Bedtime Stories We Love and Why

[AD-Sponsored Post]. Our house is full of books. While my partner and I mostly read on our Kindles we still have shelves full of books we refuse to get rid of. Then there are all the children’s books all over our house. We have piles of them in the living room, a cupboard and several bookshelves in the girls' room and they seem to end up everywhere, even on the dining table as my eldest insists on reading while eating her breakfast. The magic of the written word and images take us to the world beyond what we could otherwise see and while the girls would spend all day reading (or being read to) one of the most special times to settle down to read is just before bed.

A selection of great children's bedtime story books

Have you read the one about the creature who goes out in the snow to search for a mythical mouse she’s heard about? Or the series about a witch who just can’t help getting into trouble? Or the siblings who find a wintery land inside an old wardrobe? The little rabbit who says goodnight to the moon? Or the bear with a sweet tooth who goes on adventures with a little boy and a collection of animals? (Answers at the end in case you are interested). There are so many books we love reading so it would be hard to choose a favourite. You can even make up your own stories that are special to your family. By the way, you can easily make a book online and get a unique book, which will definitely make the reading more enjoyable.

Title from  Furniture Village Deconstructing The Classic Children's Bedtime Story Infographic

Furniture Village looked at 20 books they consider classic bedtime stories from The Very Hungry Caterpillar to The Tale of Peter Rabbit and they have published an Infographic showing what makes the books so special, along with an analysis by Clinical Psychologist Linda Blair. It’s full of fascinating facts like: did you know that the most popular creatures in these stories are rabbits and monsters? And interestingly 95% of the books feature male characters, but only 50% of the books feature any female characters. Not to worry though, there are plenty of great children’s books available which means that every child will find a character they can identify with, no matter what their family background.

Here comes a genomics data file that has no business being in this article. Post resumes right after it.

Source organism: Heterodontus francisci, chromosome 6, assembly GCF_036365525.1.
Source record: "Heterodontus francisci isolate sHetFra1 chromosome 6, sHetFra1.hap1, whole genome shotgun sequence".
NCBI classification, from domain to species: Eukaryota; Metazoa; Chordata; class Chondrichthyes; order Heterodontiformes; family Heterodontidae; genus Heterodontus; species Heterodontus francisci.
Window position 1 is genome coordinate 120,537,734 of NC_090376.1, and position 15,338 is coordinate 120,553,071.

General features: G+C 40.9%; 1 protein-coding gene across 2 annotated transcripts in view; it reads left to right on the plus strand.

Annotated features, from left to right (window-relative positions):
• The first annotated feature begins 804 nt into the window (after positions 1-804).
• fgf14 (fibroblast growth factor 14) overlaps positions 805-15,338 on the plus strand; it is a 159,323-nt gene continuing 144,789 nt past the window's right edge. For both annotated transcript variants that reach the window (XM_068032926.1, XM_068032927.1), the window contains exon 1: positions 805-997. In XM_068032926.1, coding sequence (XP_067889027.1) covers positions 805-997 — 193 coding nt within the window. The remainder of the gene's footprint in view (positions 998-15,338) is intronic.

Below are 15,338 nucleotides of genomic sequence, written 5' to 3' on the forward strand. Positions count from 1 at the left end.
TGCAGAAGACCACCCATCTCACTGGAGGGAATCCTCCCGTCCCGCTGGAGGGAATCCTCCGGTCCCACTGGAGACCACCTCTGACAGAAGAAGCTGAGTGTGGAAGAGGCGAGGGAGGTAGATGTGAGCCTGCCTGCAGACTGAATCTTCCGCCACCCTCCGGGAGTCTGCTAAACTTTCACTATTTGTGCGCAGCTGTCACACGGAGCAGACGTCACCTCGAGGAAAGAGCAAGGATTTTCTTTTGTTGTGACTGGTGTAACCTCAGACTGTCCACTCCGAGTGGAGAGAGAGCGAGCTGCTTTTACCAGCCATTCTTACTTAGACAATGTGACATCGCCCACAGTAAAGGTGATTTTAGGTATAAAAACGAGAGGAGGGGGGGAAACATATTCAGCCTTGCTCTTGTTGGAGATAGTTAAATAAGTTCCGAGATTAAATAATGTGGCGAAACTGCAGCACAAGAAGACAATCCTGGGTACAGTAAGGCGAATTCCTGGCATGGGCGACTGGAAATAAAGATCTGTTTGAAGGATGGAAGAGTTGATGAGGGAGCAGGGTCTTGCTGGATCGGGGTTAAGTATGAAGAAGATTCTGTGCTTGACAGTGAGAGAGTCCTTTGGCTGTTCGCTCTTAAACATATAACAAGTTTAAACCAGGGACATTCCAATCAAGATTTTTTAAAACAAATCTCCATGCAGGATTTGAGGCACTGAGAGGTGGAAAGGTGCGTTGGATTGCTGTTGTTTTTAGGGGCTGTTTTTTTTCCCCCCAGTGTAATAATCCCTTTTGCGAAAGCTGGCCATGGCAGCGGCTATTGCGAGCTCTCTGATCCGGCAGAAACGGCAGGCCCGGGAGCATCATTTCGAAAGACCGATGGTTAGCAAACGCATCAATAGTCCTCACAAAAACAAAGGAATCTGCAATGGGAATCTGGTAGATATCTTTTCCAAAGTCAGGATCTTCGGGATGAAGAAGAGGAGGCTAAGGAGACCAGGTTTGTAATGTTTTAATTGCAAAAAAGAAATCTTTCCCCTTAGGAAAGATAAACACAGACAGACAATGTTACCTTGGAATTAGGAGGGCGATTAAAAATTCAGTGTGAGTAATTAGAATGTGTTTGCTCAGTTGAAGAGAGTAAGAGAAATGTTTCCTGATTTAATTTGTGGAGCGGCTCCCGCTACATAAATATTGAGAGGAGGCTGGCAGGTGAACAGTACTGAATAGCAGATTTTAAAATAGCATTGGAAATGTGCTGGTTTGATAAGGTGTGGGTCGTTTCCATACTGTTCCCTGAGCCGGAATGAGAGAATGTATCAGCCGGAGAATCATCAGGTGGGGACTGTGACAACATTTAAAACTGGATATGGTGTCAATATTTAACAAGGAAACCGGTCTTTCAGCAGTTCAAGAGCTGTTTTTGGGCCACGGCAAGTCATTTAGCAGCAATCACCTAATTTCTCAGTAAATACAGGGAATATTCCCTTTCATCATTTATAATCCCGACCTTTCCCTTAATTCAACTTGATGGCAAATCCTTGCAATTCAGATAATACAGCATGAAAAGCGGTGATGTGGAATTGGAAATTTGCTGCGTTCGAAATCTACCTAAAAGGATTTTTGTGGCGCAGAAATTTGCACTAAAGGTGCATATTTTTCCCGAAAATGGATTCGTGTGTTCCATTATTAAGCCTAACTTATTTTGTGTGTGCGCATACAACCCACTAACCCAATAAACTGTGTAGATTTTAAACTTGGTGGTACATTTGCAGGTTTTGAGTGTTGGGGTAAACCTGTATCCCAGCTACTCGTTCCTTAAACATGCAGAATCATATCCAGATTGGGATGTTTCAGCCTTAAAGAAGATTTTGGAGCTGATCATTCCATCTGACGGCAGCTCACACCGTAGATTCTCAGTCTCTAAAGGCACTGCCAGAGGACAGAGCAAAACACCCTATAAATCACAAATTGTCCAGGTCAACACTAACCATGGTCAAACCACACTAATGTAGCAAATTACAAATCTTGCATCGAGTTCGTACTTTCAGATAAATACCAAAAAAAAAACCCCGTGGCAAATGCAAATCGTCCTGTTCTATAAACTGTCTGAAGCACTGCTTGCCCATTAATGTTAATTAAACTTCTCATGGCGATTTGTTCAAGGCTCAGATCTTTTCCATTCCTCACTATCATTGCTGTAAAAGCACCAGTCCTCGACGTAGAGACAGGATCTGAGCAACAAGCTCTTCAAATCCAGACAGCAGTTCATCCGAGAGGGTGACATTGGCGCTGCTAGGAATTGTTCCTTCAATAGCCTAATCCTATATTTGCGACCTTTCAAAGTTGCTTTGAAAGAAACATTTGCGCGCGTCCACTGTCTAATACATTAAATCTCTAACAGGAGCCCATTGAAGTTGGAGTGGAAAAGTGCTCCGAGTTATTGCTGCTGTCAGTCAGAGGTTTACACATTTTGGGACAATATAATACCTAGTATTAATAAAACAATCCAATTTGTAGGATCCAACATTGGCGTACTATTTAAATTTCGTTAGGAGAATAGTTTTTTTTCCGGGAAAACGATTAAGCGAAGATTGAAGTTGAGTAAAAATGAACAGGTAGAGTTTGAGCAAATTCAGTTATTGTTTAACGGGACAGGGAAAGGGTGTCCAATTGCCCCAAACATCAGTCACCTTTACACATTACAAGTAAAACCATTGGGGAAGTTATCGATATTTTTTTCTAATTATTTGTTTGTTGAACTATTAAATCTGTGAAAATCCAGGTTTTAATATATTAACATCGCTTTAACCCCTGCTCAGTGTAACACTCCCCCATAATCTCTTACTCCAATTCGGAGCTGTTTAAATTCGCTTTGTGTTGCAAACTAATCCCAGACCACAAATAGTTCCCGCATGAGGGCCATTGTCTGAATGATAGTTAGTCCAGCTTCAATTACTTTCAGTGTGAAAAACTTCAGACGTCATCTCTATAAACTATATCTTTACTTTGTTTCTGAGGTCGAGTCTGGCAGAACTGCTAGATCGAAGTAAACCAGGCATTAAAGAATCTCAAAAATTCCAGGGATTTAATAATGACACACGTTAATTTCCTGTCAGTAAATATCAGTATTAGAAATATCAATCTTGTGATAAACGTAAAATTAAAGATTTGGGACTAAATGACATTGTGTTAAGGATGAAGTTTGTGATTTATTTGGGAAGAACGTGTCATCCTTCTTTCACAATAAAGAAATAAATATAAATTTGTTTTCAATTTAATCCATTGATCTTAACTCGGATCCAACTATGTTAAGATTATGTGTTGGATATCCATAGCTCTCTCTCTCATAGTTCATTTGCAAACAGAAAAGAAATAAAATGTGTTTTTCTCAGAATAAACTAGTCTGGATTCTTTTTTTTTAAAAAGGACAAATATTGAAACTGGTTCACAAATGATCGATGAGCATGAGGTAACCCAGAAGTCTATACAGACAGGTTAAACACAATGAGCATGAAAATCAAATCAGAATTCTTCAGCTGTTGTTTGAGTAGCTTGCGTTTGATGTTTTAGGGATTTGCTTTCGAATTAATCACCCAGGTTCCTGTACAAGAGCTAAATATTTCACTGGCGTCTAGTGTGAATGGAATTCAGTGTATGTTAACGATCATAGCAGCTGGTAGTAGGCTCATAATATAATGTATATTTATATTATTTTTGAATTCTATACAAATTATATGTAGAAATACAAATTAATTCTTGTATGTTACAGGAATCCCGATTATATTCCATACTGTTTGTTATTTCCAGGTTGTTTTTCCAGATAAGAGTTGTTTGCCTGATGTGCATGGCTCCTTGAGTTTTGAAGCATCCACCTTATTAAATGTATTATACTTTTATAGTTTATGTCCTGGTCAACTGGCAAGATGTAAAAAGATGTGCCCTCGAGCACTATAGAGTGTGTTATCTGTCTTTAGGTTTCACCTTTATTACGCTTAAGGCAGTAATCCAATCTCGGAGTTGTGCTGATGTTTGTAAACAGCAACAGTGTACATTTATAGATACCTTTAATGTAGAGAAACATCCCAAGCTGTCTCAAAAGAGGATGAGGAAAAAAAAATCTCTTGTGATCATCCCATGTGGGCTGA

Text from  Furniture Village Deconstructing The Classic Children's Bedtime Story Infographic

We find reading a great way to bond and to relax for bed, but stories are so much more than that. They help explore new ideas and fears as well as normal every day activities in a safe and fun way. The simple act of reading the books also helps with language development through the repeated reading of stories with rhyme, questions and grammar which they might not hear in normal everyday conversation. You can see the full Furniture Village Deconstructing The Classic Children's Bedtime Story Infographic here.

Quote from Linda Blair, Clinical Psychologist, taken from  Furniture Village Deconstructing The Classic Children's Bedtime Story Infographic

When I asked my toddler what her favourite bedtime story was she said “this one” grabbing which ever one happened to be closet, she basically doesn’t mind what she is read as long as she gets a story (or several if Daddy is doing bedtime).

My 7 year old is a huge book lover and we rarely read to her anymore. Reading a book to herself is an essential part of her bedtime routine though, helping her to calm down and relax after a busy day. I asked her what her favourite book was and she said “The Worst Witch” (series by Jill Murphy) "I've read them all twice!". I bought her these books last year because they were my favourites as a child and I wanted to share them with her. I love that the stories continue to be enjoyed a generation later. 

I have few memories from when I was young, but I remember that in the bedroom I shared with my sister we had shelves on the wall with the complete series of The Wizard of Oz and Chronicles of Narnia. Our Dad used to read a chapter to us each night before bed. I remember him saying that if he was going to spend so much of his time reading to us he wanted to make sure the books were good. This is great advice, there are a few books in our house which are awful and they may have accidentally been shoved behind the bookcase (by me) so I don’t have to read them again.

A toddler enjoying reading a story on the sofa

I think one of my current favourite children’s books is “Five Minutes Peace”, a picture book by Jill Murphy (she and Julia Donaldson are probably my favourite children’s authors). Having recently had my 3rd child and living in a house that is constantly full of noise and distractions I feel for Mrs Large and her wish to have a cup of tea in peace. I’m hoping that through repeated reading my children will appreciate the importance of giving me a break every so often. Or maybe I have been reading too much fiction?

***Disclosure: This is a collaborative post. Snippets of the Furniture Village Deconstructing The Classic Children's Bedtime Story Infographic used in the post with permission. ***

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